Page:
I am born and raised in Michigan, and other than a stint in the US Air Force, I have called this state home all of my life. Living in the Detroit area on the eastern side of the state, however, I never experienced a lake effect snow storm until I moved to Harbor Springs in 2007.
This past weekend we visited my parents downstate. We left on Saturday morning to a light dusting on the lawn. When we returned Sunday night, we discovered 12-14″ blanketing our driveway. When we got home from work on Monday, another 4-6″ fell. In less than 48 hours, nearly 20″ of snow has fallen in Harbor Springs. And that is nothing compared to the 42″ that fell in the UP town of Ishpeming in under 24 hours.
Snow…lots and lots of snow…are a way of life for me and my family. For the first few years we lived in Harbor Springs, the forecast of ‘lake effect snow’ sent us in a panic. Today, we not only keep calm in the face of massive amounts of snow, we often look forward to it.
There is actually two ways that we get snow in Northern Michigan.
The first is a weather system that most often rolls in from the west (although we are sometimes surprised by weather systems that come from the east or south). These systems carry moisture from far away places and drop it in varying amounts. This is the same type of snow that falls in Wisconsin, Minnesota, and the eastern part of the lower peninsula.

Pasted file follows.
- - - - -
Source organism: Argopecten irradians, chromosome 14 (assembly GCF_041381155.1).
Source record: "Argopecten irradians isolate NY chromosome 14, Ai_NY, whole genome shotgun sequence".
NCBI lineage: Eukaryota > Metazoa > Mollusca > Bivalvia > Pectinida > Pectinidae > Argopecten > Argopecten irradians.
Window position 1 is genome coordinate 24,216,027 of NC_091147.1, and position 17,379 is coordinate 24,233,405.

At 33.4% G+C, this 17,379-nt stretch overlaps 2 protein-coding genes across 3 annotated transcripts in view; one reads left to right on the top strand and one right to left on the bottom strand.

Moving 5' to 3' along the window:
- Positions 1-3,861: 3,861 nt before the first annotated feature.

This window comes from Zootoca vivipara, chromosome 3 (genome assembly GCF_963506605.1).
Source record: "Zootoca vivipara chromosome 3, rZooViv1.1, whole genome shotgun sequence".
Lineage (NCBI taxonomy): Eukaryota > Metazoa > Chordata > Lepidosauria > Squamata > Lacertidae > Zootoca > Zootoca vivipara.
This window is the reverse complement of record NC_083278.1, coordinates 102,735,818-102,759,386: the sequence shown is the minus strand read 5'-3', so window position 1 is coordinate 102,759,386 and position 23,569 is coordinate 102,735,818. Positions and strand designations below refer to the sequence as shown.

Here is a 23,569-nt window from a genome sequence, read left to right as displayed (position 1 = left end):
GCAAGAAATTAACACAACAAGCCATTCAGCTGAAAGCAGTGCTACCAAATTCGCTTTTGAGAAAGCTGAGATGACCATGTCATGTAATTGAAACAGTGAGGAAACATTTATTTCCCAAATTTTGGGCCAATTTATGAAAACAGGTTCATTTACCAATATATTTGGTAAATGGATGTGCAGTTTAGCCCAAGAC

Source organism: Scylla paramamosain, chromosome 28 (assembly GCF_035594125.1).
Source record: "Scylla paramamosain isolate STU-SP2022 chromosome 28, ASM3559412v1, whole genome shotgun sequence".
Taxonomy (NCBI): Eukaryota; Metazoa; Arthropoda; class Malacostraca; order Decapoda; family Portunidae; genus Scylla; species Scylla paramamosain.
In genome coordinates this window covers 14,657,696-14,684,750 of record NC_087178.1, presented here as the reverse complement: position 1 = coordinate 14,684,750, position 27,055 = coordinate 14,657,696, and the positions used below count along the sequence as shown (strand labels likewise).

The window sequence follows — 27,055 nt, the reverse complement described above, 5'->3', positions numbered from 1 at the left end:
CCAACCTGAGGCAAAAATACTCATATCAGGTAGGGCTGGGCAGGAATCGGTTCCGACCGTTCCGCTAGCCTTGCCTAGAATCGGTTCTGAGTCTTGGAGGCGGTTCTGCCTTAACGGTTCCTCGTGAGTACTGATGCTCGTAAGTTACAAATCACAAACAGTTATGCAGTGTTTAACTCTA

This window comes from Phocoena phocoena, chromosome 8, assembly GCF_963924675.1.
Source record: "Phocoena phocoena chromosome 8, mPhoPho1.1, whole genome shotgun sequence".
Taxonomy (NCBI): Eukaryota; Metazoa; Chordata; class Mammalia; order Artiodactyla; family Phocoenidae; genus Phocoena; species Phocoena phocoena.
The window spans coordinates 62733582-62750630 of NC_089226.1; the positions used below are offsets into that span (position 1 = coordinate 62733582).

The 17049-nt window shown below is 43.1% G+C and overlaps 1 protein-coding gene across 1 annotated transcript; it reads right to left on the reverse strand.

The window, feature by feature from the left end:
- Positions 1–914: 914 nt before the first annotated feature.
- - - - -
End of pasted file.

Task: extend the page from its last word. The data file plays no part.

The second, and more dramatic, way we get snow is from our lakes. Lake-effect snow is a unique weather phenomenon requiring conditions that occur in only a handful of locations worldwide. The Great Lakes region are the most susceptible place for these events in North America, especially the southern Lake Superior, eastern Lake Michigan, and eastern Lake Erie shorelines.
Lake-effect snow forms when cold air travels over the warm waters of a large lake. The warm lake water evaporates as the cold air passes overhead, heating the bottom layer of the air mass. Because warm air is lighter and less dense than cold air, the warm air rises and cools. The moisture that evaporates into the air condenses and forms clouds. When the clouds reach land, the cloud cools and dumps all of that moisture in the form of snow. The release of snow is concentrated and intense. It is common for several inches of snow to be falling in one area, while a few miles away it is snow free and sunny.
Depending on weather conditions, bands of snow can hover over one location for several hours or even days (as we are currently seeing in Northern Michigan). It is not uncommon to see snowfall rates of up to 5″ an hour along the shore, while 20-25 miles inland there is only blue skies.
The good news is that once the lakes freeze, usually in January or February, we see a dramatic decrease or even an elimination of lake-effect snow.
What you are seeing in the photograph above is an image of a massive lake effect snow system from last winter. If you look closely, you will see that the clouds are thickest right at the western shoreline of Lake Michigan and along the eastern portion of Lake Superior. Clouds are covering the entire state, and snow is falling from those clouds, but they are heaviest along the shoreline.